Electronic Design

Smart Walker Detects Obstacles

A research team at the University of Virginia's Medical Automation Research Center in Charlottesville has developed a prototype "smart" walker. This mobility aid should improve the quality of life and lengthen the duration of independent living among the world's elderly.

The intelligent walker improves safety through features such as obstacle avoidance and drop-off detection. This lets users navigate traditionally difficult situations, such as tight spaces and doorways. It also reduces the risk of catching a wheel on an object. And, the smart walker helps users follow a specific route through an environment.

This prototype is considered a passive robot. Since it can only control the orientation of its front wheel and cannot move forward on its own, it requires a human to move it. Its control system is an intelligent agent that provides support and navigation assistance. This agent studies the movement of the walker frame and the sensor systems to derive a model of the user. It then attempts to decipher where the user may be going.

When the control agent is actively helping the user steer, the control system and the user input control signals to the walker frame. The researchers say that each agent learns about the other by observing the walker's resulting motion. The agent's ability to implicitly formulate the user's goals allows the user to employ this device in a seamless manner. When the desires of the user and the agent differ, the user's actions take priority.

However, the walker control agent assumes complete control when a collision or drop-off is imminent and the brakes must be applied. The researchers say the walker can assume a more or less active role in guiding its user depending upon the user's abilities at any given time. The ability to alter this degree of autonomy is an ongoing area of research.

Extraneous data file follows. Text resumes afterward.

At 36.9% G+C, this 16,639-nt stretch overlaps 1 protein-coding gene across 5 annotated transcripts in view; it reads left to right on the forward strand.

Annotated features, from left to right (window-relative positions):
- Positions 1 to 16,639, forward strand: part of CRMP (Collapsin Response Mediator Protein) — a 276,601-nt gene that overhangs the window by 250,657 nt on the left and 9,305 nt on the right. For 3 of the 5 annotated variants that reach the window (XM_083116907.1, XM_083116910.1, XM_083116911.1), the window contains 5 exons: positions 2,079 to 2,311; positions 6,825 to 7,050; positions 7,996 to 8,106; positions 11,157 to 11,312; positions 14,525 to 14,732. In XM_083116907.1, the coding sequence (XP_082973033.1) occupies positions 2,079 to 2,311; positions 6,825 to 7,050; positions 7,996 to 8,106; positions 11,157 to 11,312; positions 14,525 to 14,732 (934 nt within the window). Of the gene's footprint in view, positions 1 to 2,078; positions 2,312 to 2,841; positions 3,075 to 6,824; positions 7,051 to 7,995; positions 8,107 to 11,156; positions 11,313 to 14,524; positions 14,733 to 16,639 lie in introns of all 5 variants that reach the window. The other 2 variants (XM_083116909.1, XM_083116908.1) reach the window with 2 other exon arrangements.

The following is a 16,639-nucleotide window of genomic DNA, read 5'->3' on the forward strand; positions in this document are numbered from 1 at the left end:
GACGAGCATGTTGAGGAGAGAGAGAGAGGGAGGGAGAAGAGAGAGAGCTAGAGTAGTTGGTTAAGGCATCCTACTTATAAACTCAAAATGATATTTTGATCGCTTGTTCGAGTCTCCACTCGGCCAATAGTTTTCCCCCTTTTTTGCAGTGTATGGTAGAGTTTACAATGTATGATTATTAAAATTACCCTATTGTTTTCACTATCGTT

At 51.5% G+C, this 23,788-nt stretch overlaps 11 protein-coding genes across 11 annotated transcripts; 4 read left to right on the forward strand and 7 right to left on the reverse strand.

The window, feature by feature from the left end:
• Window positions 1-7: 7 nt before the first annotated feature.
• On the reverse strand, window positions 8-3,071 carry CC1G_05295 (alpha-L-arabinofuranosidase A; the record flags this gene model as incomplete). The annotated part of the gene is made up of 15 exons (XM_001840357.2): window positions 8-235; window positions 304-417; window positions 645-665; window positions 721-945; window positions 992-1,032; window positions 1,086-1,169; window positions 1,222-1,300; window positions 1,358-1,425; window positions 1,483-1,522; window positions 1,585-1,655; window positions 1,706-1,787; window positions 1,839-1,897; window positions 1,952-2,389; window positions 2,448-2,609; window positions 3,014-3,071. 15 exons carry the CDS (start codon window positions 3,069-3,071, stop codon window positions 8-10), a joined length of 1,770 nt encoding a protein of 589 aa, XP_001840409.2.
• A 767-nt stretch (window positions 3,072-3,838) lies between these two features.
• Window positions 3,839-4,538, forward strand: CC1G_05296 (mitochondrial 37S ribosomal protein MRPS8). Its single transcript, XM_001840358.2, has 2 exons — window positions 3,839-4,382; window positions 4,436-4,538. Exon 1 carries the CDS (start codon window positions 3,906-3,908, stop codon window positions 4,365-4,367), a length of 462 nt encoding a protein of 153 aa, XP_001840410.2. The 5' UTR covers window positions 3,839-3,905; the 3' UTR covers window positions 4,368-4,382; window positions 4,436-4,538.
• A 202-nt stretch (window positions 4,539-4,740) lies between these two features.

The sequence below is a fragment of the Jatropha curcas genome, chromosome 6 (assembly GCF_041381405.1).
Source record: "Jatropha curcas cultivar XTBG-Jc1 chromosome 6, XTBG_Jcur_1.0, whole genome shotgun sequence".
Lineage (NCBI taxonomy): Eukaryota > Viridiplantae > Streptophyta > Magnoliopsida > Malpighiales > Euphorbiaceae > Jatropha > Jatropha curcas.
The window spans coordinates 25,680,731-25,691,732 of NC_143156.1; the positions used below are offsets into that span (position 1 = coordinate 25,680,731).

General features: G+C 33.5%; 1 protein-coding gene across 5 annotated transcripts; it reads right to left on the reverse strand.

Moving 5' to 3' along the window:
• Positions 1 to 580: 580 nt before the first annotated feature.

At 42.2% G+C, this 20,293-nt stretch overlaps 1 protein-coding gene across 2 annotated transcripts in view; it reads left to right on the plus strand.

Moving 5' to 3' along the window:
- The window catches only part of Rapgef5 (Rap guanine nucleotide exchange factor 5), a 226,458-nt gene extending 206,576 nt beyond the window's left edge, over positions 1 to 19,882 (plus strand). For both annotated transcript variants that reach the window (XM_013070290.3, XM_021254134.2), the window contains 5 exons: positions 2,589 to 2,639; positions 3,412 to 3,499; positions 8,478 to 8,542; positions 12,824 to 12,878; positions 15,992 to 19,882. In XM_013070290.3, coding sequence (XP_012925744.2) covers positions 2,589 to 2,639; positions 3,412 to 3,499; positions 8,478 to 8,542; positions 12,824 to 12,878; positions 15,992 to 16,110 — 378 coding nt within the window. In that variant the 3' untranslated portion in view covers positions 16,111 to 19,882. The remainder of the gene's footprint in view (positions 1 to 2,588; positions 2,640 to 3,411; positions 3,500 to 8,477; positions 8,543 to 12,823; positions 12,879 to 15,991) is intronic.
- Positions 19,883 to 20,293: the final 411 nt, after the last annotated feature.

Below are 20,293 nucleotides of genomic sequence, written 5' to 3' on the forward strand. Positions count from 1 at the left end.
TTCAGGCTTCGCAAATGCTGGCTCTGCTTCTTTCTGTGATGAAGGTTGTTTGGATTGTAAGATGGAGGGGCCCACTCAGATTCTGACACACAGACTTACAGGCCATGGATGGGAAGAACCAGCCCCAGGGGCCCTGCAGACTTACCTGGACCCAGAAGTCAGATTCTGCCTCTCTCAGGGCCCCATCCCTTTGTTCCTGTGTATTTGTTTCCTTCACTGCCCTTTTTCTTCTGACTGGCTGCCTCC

The prototype walker is based on a conventional three-wheeled frame from InvaCare Corp. of Elyria, Ohio (see the figure). This frame has been augmented with sensors and actuators to control the front wheel and the brakes. Mounted on the front of the walker, a laser scanner provides a depth map for a 180° field of view in front of the walker. IR sensors are being installed to monitor for collisions with the back wheels. Encoders have been mounted on all three wheels. These devices let the smart walker determine the path taken by the user as well as the likely direction the user will take next.

The drive system is a belt-driven stepper motor system capable of turning the front wheel to a given heading. Since the drive system can only control the front wheel's orientation, the user must provide the motive force. Currently, the prototype features hand brakes. A motorized brake system has been designed to activate the existing brakes on the rear wheels. Thus, the walker can be stopped conventionally by the user or halted by the control system in the event of a dangerous situation.

The prototype also is being outfitted with handle sensors to detect the force planes on each handle. These sensors provide both an indication of the movement taken by the user and detection of the user's desire prior to the movement of the walker.

For more information, point your browser to http://marc.med.virginia.edu.

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